None of the "pro" MD decks Sony released (which are still used in radio - they are common in the industry) had the stupid SCMS copy protection that was mandated on the con

    • There were a lot of things to describe minidisc, but cheap is not one of them.

      I went shopping for one of these after they had been out for a year or two. I went to the Sony store on Michigan Avenue in Chicago. They wanted $800 for a portable player. They assured me that people in Japan were snapping 'em up by the dozen.

      I never bought the hype, and they never made it anywhere near affordable. In retrospect, yeah, Sony is kind of clueless that way.

      • by Fnord666 (889225)

        I went shopping for one of these after they had been out for a year or two. I went to the Sony store on Michigan Avenue in Chicago. They wanted $800 for a portable player. They assured me that people in Japan were snapping 'em up by the dozen.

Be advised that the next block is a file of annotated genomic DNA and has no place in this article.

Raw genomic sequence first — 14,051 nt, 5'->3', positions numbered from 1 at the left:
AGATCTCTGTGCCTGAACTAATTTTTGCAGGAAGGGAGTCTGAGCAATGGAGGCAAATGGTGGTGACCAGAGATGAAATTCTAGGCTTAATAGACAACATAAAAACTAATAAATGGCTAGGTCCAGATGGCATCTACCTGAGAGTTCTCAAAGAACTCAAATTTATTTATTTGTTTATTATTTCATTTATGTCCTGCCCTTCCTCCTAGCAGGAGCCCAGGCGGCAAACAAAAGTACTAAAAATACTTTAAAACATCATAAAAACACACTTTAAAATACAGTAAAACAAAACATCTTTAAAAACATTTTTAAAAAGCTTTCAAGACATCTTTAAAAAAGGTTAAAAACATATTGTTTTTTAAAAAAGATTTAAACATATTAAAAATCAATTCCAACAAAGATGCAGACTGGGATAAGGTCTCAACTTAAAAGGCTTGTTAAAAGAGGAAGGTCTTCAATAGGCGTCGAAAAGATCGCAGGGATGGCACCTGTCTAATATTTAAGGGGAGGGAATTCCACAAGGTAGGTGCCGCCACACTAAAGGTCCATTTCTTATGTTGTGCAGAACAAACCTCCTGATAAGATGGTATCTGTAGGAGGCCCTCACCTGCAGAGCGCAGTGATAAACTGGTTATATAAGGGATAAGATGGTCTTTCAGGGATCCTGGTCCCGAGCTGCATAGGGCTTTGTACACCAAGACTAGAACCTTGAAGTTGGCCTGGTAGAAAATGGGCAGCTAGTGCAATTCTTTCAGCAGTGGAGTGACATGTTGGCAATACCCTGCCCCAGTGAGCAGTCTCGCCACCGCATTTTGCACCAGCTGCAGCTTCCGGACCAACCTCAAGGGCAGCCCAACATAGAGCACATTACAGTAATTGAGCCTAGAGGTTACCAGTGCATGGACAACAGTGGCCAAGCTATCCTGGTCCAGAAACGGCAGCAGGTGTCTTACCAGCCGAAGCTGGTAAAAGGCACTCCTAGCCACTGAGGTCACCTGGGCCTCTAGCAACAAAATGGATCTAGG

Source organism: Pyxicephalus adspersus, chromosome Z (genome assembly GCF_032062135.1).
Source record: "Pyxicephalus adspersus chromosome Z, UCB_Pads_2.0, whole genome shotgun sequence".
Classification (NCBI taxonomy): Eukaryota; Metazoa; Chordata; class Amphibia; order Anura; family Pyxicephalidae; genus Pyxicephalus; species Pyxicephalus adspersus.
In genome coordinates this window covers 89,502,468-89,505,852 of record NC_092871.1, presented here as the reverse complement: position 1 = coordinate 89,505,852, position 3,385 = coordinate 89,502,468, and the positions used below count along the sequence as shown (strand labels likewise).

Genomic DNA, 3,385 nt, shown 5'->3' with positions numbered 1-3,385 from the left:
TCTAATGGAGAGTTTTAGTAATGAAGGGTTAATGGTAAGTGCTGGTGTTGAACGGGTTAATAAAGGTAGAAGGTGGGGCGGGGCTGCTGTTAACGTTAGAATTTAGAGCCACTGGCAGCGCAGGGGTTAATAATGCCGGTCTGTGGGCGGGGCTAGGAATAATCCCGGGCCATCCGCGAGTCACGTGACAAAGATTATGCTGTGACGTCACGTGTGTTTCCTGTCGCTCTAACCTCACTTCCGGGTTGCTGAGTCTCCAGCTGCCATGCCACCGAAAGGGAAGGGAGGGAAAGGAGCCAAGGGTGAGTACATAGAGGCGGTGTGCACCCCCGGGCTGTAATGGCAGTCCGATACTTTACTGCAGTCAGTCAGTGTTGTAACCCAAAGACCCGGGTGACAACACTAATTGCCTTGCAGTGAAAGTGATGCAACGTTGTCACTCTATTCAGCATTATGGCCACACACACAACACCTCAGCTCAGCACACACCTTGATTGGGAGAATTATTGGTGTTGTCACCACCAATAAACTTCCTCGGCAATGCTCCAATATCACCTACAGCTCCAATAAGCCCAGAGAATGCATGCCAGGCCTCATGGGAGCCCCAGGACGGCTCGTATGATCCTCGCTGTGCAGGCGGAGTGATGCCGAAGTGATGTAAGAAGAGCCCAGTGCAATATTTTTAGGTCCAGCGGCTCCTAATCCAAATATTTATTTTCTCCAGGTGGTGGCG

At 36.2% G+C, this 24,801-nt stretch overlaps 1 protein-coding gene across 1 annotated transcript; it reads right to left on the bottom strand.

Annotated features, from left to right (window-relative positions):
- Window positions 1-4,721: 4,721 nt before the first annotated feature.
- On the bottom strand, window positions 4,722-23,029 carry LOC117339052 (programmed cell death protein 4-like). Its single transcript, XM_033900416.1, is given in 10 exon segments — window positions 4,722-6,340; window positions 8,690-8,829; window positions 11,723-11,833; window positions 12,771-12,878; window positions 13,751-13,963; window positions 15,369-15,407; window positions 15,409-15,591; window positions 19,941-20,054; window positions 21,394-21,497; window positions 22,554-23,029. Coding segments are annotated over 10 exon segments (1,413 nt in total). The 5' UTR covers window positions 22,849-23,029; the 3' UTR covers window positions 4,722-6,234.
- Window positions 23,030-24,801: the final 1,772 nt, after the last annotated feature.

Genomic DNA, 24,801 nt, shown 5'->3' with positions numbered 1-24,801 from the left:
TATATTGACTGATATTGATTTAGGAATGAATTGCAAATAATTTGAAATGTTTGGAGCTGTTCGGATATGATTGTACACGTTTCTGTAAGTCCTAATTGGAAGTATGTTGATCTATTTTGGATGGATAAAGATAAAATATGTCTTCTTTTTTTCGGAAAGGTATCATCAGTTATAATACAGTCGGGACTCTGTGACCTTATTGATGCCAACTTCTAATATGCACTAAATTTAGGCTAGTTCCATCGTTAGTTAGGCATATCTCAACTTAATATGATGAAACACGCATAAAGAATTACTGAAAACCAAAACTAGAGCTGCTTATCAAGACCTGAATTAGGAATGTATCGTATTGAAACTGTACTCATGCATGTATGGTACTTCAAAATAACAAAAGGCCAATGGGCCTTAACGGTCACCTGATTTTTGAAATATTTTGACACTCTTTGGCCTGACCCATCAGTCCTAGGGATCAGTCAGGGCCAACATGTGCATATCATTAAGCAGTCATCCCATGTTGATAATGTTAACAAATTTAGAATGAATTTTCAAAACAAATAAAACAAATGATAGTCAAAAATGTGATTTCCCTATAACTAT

Really? I bought one at a big box electronics store (portable Sony MiniDisk player/recorder) for about $50. This was maybe 10 years ago or so. It was a lot smaller and lighter than a portable CD player at the time and cost about the same. I still use it to this day although it has gotten a lot harder to find blank media.

        • Really?

          Yes, really. It was around 1993 or 1994, and I was comparing it with tape players like the Walkman. I just checked Wikipedia and, yes, due to the dollar/yen they had to introduce it at about $800 or so.

    • by Artifex (18308)

      It was not cheap in comparison to any other media you could buy at the time, which may well have been a part of why so few people ever bought it.